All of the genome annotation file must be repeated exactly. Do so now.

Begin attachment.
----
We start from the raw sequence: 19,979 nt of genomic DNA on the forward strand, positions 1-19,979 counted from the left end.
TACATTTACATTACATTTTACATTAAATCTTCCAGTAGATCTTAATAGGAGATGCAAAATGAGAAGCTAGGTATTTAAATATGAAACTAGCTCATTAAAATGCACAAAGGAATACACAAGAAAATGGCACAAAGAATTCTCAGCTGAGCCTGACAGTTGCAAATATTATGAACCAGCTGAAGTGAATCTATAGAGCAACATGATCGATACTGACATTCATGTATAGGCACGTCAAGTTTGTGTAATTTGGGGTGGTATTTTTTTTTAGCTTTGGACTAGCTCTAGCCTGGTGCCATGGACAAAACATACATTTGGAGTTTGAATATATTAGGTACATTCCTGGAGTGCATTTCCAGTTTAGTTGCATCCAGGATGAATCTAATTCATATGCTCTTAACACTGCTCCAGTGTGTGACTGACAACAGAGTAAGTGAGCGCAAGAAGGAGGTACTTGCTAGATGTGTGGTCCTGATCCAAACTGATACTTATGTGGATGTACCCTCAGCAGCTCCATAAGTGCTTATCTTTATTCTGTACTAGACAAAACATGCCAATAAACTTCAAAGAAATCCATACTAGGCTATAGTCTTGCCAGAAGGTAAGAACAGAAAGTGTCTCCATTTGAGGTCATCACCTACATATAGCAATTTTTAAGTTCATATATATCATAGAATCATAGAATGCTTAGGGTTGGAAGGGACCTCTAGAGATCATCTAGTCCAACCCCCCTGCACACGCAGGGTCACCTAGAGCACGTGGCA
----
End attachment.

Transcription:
We start from the raw sequence: 19,979 nt of genomic DNA on the forward strand, positions 1-19,979 counted from the left end.
TACATTTACATTACATTTTACATTAAATCTTCCAGTAGATCTTAATAGGAGATGCAAAATGAGAAGCTAGGTATTTAAATATGAAACTAGCTCATTAAAATGCACAAAGGAATACACAAGAAAATGGCACAAAGAATTCTCAGCTGAGCCTGACAGTTGCAAATATTATGAACCAGCTGAAGTGAATCTATAGAGCAACATGATCGATACTGACATTCATGTATAGGCACGTCAAGTTTGTGTAATTTGGGGTGGTATTTTTTTTTAGCTTTGGACTAGCTCTAGCCTGGTGCCATGGACAAAACATACATTTGGAGTTTGAATATATTAGGTACATTCCTGGAGTGCATTTCCAGTTTAGTTGCATCCAGGATGAATCTAATTCATATGCTCTTAACACTGCTCCAGTGTGTGACTGACAACAGAGTAAGTGAGCGCAAGAAGGAGGTACTTGCTAGATGTGTGGTCCTGATCCAAACTGATACTTATGTGGATGTACCCTCAGCAGCTCCATAAGTGCTTATCTTTATTCTGTACTAGACAAAACATGCCAATAAACTTCAAAGAAATCCATACTAGGCTATAGTCTTGCCAGAAGGTAAGAACAGAAAGTGTCTCCATTTGAGGTCATCACCTACATATAGCAATTTTTAAGTTCATATATATCATAGAATCATAGAATGCTTAGGGTTGGAAGGGACCTCTAGAGATCATCTAGTCCAACCCCCCTGCACACGCAGGGTCACCTAGAGCACGTGGCA